Epiphanies about the meanings of words and phrases

When I was a kid, I thought you kept your clothes in Chester drawers. It was years before I realized the term was “chest of drawers”.

“Drawers” is one of those words that starts to look wrong when you stare at it. I had to look it up to make sure I was spelling it right.

Oh. Well, don’t I feel foolish. :smack:

Thanks for that! I just read it to my cow-orker and we simultaneously slapped our foreheads saying ,“D’oh!”

Reminds me of…

I used to think “penultimate” meant something like the pinnacle or the very best. I didn’t realize until I started taking Greek in college and was learning about ultimate and penultimate syllables that “penultimate” means “next to last.” :smack:

The thing is, I know I’m not the only person who was ever clueless about that word. I still see people use it wrong on a regular basis.

Except that it’s usually used to indicate that the goal has almost been reached. It means “next to last” because the goal is the last.

I heard it as a croquet term. The very last peg in croquet is called the “ultimate”. Hit the ultimate first, and you win. The “penultimate” is the last peg before the “ultimate”. So really, “penultimate” means “almost there”.

I learned all about this in a novel called A Rush On the Ultimate a mystery novel by H.R.F. Keating which I read back in 1985.

The way O’Brian strings together words and phrases so precisely and exactly lead me from one literary epiphany to the next. I wish I could communicate as effectively in everyday life like that.

Niece looks like nice, as in “little girls are made of sugar and spice and everything nice”.

Also, nephew contains the word he, which can serve to remind you that a nephew is male.

I’ll be damned. Who knew?

I had often wondered, during the course of my formative years, how in the world John, Juan, and Ivan could all be the “same” name. Then one day, when I was in high school, I was playing around with writing things in Roman style – replacing J with I and U with V, etc. And I wrote out the name “Juan”. It came out IVAN. I was utterly and complely stunned.

I thought the origin of the expression, “the die is cast” had to do with making a mold. Something’s already molded, you can’t change it. For some reason, when I was watching Pirates 2 last week, I realized the origin was probably gambling…Die being the singular form for dice and cast meaning thrown. Geez, I always make things more complicated! :smack:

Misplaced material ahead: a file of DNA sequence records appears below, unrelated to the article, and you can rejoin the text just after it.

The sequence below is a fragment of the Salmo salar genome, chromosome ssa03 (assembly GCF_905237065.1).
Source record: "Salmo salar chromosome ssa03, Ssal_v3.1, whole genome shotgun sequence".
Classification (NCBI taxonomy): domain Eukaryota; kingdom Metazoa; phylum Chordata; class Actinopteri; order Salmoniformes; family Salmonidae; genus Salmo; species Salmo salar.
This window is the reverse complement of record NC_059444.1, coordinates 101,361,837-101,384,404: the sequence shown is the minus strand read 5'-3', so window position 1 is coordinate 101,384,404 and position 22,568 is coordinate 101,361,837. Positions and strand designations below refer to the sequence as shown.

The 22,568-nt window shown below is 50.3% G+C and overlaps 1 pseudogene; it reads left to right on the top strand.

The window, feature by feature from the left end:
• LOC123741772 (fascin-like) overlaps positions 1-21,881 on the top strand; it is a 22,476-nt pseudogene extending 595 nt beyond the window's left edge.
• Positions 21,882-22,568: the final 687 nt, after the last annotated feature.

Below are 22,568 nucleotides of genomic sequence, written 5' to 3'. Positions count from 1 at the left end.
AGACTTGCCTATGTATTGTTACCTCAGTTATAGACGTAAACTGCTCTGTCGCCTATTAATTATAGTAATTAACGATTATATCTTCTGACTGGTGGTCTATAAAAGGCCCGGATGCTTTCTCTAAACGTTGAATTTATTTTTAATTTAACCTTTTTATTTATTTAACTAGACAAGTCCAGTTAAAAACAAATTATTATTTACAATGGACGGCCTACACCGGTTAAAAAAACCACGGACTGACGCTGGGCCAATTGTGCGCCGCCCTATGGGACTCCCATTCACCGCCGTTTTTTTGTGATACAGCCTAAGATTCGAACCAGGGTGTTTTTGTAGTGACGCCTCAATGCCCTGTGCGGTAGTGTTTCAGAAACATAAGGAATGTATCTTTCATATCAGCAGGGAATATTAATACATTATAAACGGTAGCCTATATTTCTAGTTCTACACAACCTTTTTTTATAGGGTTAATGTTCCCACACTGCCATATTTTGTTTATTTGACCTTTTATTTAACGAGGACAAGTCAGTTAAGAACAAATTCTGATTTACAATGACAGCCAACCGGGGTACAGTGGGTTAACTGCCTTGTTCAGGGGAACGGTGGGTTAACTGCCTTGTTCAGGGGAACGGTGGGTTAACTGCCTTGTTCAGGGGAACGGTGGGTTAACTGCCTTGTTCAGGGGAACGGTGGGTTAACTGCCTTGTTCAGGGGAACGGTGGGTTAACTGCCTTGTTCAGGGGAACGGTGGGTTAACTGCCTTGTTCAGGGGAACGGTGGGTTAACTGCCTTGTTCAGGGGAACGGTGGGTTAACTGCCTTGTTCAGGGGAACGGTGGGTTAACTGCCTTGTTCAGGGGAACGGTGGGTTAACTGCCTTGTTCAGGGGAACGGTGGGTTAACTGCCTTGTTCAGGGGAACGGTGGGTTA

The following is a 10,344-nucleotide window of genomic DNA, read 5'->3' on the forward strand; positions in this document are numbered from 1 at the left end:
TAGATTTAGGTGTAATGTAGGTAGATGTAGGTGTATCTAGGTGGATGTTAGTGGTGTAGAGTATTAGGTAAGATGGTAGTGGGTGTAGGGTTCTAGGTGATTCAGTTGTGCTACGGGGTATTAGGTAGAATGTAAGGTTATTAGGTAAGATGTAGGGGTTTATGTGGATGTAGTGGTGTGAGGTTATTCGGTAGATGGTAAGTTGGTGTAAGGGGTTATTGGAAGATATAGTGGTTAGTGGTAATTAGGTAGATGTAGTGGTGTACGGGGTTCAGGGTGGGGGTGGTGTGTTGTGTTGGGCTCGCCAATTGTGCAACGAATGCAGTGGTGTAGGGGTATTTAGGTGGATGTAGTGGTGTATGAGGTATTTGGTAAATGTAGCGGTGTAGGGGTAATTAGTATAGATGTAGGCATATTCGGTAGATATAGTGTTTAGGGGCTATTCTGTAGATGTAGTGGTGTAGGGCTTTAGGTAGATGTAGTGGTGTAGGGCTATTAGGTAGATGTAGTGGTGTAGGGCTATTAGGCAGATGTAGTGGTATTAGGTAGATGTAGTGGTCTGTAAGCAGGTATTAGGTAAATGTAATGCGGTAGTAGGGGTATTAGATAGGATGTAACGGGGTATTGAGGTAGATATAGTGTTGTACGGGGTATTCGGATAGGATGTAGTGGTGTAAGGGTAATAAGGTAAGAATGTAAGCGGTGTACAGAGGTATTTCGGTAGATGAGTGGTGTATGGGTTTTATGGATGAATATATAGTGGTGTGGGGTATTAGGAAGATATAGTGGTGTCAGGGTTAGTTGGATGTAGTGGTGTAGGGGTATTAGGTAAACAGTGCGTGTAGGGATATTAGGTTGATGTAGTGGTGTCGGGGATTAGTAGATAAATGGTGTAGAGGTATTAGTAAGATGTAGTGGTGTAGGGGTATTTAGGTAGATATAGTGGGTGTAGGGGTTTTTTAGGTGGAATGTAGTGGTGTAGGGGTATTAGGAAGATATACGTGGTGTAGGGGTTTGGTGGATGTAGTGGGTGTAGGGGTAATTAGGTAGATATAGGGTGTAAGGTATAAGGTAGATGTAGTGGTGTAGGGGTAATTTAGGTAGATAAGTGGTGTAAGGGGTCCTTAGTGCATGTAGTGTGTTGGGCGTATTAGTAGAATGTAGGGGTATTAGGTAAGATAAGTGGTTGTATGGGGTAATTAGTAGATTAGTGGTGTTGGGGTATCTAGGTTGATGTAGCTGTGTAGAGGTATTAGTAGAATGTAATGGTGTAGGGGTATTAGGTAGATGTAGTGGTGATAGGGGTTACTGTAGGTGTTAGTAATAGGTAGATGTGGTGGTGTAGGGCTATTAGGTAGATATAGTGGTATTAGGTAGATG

I knew I was ready to be a teenager when I figured out the difference between ‘masticating’ and ‘masturbating’. :eek:

[Bigger pedant] Actually, Portland was one toss of the coin from being Boston. And both of the choices were hometowns of the two men involved in the coin toss. [/bigger pedant]

That one about the old maids was new to me, too, btw.

Yep, chester drawers here, too.

My latest epiphany: I thought epitome meant “the best that could be achieved”, then I found it it meant “a typical example”.

The “epi” part of epidermis means “outer,” right?

A “tome” is a big book, right?

So, “epitome” is the cover of a big book, right? No.

I used to think the word “detrimental” meant profoundly good. Instead it’s the exact opposite. DOH !

The meanings behind painstaking and old maid were new to me too…


Re: ‘the die is cast’, it’s an English translation of the Latin ‘alea iacta est’ which does, in plain old English, mean “the die has been thrown”.

I have these stupid epiphanies ALL THE TIME. I only last year realized that “The Bible” means “The Book”. The stupid part? I had been studying ancient Greek, including the word ‘biblion’ which means ‘book’, for several months already.

Three other recent ones:

Carnival = carne-vale, Latin for ‘goodbye, meat’.

Phillip = Phil-hippos, or horse-lover, in Greek. This was just dumb. All I needed to do was add the -os.

Aborginal = I read about a tribe in ancient Italy called the “Aborigines”. ‘Could the English word referring to early/original inhabitants of any place be transference for that?’ I wondered excitedly. I looked it up. The word actually breaks down as ab-origines. Straightforward Latin for ‘from the beginning’. Duh.

The city planners, they were.

Growing up in a church, I always wondered what the hullaboo was about “youth in Asia”. What, are they not respecting their elders these days? :smiley: